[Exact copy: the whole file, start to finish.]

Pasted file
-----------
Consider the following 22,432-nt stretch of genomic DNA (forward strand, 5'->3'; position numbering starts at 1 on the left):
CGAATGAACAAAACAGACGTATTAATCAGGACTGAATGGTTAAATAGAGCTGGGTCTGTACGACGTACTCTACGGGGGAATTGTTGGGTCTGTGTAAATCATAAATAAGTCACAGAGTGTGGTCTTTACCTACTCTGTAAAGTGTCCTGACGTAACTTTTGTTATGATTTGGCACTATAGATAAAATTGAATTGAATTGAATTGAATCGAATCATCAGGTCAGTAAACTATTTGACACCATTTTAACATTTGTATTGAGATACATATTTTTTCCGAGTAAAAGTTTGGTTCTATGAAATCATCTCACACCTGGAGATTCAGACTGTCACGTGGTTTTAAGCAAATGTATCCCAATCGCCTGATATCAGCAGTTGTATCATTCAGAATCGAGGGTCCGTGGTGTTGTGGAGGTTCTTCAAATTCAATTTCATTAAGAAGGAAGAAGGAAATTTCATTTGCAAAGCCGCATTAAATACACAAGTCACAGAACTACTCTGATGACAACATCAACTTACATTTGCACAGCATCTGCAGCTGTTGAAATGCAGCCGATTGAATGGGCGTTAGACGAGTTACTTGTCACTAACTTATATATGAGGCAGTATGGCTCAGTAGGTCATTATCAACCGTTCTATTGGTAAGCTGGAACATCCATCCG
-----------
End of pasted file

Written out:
Consider the following 22,432-nt stretch of genomic DNA (forward strand, 5'->3'; position numbering starts at 1 on the left):
CGAATGAACAAAACAGACGTATTAATCAGGACTGAATGGTTAAATAGAGCTGGGTCTGTACGACGTACTCTACGGGGGAATTGTTGGGTCTGTGTAAATCATAAATAAGTCACAGAGTGTGGTCTTTACCTACTCTGTAAAGTGTCCTGACGTAACTTTTGTTATGATTTGGCACTATAGATAAAATTGAATTGAATTGAATTGAATCGAATCATCAGGTCAGTAAACTATTTGACACCATTTTAACATTTGTATTGAGATACATATTTTTTCCGAGTAAAAGTTTGGTTCTATGAAATCATCTCACACCTGGAGATTCAGACTGTCACGTGGTTTTAAGCAAATGTATCCCAATCGCCTGATATCAGCAGTTGTATCATTCAGAATCGAGGGTCCGTGGTGTTGTGGAGGTTCTTCAAATTCAATTTCATTAAGAAGGAAGAAGGAAATTTCATTTGCAAAGCCGCATTAAATACACAAGTCACAGAACTACTCTGATGACAACATCAACTTACATTTGCACAGCATCTGCAGCTGTTGAAATGCAGCCGATTGAATGGGCGTTAGACGAGTTACTTGTCACTAACTTATATATGAGGCAGTATGGCTCAGTAGGTCATTATCAACCGTTCTATTGGTAAGCTGGAACATCCATCCG